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IOM Workshop on Standards for Clinical Practice Guidelines January 11, 2010. Presentation to Committee on Standards for Developing Trustworthy CPGs Karen KellyThomas, PhD, RN, FAAN CEO National Association of Pediatric Nurse Practitioners (NAPNAP). Scope of presentation/perspective.

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IOM Workshop on Standards for Clinical Practice GuidelinesJanuary 11, 2010

Presentation to Committee on Standards for

Developing Trustworthy CPGs

Karen KellyThomas, PhD, RN, FAAN

CEO

National Association of

Pediatric Nurse Practitioners (NAPNAP)


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Scope of presentation/perspective

  • NAPNAP Healthy Eating and Activity Together (HEATsm) Program and CPG

  • NAPNAP Keep Yourself/Your Children Safe and Secure (KYSS sm) Program and outcomes

  • AWHONN RBP Program and projects

    • 1996-2003

    • Reference List for 4 projects

  • Research and Development in 4 hospitals

    • 1975-1996


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Bernadette Melnyk, PhD, RN, CPNP/NPP - ASUEvidence-based Practice in Nursing and Healthcare

  • Melnyk et al Seven Steps

    • Step 0 - Cultivate a spirit of inquiry

    • Step 1 - Ask clinical question in PICOT format (population, area of interest, comparison intervention or group, outcome, time)

    • Step 2 - Search for the best evidence

    • Step 3 - Critically appraise the evidence

    • Step 4 – Integrate the evidence with clinical expertise and patient preferences and values

    • Step 5 – Evaluate the outcomes of the practice decisions or changes based on evidence

    • Step 6 – Disseminate the result

  • Other models in use i.e. Titler/Iowa; Stevens/UTHSA


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The biggest challenges facing developers todayConfessions of a contingency theory based and pragmatic CEO

  • Finding right people, time and money; learning up

  • Determining clinical discipline and practice specificity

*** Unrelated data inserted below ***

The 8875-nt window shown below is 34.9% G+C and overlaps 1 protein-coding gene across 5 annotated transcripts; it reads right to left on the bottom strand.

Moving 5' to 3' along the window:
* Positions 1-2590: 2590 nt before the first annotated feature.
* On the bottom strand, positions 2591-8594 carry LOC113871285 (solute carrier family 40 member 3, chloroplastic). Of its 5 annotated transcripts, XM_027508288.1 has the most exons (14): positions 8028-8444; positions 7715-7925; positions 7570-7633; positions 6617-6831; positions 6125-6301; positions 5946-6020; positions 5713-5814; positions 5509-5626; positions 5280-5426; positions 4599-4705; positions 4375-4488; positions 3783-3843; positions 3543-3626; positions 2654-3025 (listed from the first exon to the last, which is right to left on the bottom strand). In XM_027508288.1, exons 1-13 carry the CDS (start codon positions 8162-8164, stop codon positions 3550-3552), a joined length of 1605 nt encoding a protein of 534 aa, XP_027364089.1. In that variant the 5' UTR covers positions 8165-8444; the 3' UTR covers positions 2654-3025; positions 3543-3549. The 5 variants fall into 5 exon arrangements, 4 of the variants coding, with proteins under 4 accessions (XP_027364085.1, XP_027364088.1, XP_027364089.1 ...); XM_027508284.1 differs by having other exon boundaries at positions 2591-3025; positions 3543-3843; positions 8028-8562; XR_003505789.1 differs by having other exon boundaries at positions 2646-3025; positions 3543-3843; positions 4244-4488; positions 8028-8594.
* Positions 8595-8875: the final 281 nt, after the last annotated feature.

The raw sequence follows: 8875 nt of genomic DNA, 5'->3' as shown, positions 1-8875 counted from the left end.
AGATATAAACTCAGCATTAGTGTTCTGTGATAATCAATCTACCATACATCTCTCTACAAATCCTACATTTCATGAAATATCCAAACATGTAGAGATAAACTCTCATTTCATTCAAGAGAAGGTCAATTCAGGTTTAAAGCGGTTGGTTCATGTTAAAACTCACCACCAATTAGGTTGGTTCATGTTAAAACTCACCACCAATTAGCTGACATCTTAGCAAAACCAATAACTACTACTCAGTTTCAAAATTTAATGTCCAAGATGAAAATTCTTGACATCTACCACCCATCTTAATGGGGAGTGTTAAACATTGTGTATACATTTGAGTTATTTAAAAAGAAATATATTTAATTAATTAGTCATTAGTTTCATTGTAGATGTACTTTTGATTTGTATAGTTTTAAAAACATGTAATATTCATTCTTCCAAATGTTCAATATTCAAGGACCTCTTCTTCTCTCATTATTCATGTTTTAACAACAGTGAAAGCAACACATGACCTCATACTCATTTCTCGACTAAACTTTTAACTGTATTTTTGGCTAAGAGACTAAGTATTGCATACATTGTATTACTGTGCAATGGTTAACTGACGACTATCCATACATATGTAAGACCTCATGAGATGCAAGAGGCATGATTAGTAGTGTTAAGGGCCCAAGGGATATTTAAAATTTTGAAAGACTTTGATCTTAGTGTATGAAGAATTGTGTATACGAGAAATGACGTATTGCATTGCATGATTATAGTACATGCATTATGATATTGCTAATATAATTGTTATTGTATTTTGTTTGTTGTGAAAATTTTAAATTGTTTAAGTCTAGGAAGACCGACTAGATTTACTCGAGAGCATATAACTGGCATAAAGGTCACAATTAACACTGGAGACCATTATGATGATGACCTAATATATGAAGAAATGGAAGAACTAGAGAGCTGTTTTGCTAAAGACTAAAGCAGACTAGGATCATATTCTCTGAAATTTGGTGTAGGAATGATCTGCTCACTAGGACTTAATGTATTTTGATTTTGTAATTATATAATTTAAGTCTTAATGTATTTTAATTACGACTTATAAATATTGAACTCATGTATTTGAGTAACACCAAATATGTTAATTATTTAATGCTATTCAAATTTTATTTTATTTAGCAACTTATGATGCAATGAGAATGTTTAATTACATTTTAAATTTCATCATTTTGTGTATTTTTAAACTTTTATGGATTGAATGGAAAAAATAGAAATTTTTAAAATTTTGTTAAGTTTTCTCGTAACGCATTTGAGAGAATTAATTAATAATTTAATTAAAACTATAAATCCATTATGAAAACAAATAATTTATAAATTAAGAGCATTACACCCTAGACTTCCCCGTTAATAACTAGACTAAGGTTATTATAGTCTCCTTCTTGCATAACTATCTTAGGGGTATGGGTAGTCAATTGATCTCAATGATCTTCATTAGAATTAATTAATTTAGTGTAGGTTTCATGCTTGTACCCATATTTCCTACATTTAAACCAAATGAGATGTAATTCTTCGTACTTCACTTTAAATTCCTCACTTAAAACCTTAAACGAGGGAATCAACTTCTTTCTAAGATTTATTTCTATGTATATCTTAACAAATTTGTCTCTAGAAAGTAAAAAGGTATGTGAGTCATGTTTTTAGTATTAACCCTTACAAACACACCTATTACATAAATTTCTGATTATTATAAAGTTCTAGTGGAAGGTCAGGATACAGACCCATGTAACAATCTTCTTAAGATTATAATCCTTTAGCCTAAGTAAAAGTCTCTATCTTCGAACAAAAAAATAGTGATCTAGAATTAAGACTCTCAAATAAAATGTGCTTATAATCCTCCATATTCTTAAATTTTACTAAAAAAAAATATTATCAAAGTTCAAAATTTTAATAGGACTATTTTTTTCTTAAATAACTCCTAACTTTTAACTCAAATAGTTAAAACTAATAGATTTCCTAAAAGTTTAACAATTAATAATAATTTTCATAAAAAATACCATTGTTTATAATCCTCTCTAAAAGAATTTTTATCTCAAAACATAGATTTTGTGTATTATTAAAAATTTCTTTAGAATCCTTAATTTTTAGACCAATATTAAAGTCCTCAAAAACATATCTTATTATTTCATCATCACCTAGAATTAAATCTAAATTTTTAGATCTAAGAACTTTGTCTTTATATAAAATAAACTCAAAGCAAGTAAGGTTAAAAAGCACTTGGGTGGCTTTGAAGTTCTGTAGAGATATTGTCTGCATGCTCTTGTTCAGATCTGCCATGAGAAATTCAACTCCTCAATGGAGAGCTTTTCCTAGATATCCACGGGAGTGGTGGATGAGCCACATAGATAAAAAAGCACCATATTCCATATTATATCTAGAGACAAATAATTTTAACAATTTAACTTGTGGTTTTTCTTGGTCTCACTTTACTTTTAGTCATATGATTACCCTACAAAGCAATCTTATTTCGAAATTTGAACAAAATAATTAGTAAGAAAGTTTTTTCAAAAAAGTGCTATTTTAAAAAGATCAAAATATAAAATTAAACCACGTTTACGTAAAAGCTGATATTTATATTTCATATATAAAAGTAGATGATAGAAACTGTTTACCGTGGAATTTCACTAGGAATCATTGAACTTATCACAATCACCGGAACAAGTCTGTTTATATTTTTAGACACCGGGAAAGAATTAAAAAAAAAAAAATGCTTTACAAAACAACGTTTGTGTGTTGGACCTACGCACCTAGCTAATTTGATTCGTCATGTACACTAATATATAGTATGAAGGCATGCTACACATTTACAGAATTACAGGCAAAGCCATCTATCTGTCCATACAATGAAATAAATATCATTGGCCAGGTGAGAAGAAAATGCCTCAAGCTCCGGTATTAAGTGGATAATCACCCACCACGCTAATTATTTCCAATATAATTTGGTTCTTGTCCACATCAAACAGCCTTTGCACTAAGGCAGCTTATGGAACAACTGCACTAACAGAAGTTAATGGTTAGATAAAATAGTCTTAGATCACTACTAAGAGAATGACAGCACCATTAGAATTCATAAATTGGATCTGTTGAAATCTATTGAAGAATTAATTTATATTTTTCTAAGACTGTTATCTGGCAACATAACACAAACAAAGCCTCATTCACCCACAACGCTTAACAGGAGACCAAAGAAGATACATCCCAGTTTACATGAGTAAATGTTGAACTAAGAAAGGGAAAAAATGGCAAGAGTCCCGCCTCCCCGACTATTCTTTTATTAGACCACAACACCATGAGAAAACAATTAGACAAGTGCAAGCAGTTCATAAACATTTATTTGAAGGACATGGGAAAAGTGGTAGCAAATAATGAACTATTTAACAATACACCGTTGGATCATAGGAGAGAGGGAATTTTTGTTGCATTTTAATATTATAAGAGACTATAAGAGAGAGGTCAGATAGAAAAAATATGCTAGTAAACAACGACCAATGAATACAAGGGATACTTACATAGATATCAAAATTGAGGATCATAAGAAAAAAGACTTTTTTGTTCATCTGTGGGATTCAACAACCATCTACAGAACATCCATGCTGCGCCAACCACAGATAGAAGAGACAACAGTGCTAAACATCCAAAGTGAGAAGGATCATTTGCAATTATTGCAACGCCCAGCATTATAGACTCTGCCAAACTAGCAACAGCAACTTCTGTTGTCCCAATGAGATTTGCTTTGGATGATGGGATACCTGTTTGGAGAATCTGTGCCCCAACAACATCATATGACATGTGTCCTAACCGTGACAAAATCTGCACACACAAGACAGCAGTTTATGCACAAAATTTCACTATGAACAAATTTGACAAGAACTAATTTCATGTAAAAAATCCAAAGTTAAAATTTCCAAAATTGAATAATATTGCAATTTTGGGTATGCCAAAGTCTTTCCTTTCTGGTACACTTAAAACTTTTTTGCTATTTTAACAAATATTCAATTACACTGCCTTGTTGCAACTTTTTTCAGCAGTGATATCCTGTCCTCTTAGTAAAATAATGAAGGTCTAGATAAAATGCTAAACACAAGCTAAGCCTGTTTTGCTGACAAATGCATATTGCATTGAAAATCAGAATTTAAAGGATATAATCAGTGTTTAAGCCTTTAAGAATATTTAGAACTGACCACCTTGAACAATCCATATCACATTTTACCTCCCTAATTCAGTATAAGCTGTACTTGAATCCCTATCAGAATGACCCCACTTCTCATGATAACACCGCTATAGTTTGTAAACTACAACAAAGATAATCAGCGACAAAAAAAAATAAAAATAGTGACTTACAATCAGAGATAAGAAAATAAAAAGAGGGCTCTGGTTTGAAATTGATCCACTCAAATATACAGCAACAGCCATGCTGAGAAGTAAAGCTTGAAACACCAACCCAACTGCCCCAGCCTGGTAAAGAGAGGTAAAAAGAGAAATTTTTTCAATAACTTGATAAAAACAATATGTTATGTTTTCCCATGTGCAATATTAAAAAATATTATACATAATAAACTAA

• Deciding to develop, adopt, endorse, adapt or not

  • Developing trust,

  • Recognizing competition and need for ownership

  • Measuring uptake and claiming results of implementation

  • Branding, creative packaging and access for clinician users

  • Participating in the relentless quest for sustainability or barbecuing a sacred cow

  • Managing fear of the unknown and interfaces necessary

    • EHR, clinical decision support systems

  • Translation of comparative effective research

  • Developing CPGs that consider availability of health information technology and payment modes


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Within our known healthcare universe, environment, systems, and contexts within

  • Looming EHRs ‘meaningfully used’

  • Principles of transparency

  • Knowledge of performance measures

  • Knowledge of gaps and limitations

  • Political, science and human communities

  • The activities as forethought

  • Within knowledge that stopping is harder than starting

  • Within core of truth of best practice universe


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Yet knowing life feels more like a gyroscope teetering toward more knowledge and stronger trustNever trust the teller. Trust the tale.(D.H. Lawrence)


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What do we do when scientific evidence is absent or poor? toward more knowledge and stronger trustAdmit it and move ahead


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Reconciling Differences toward more knowledge and stronger trust

  • Agree with Pawlson (2009) definition: CPGs are evidence based statements of optimal (‘best’) practices

  • Value IOM (1990) definition: Clinical practice guidelines are systematically developed statements to assist the practitioner and patient decisions about appropriate health care for specific clinical circumstances

  • Use a systematic process

  • Empower science teams to decide

  • Trust spirit of volunteer commitment

  • Trust clinical judgment of expert and experienced clinicians (and intuition…with recognition)


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Reconciling disagreements toward more knowledge and stronger trust

  • Select a schema to appraise evidence quality and stick to it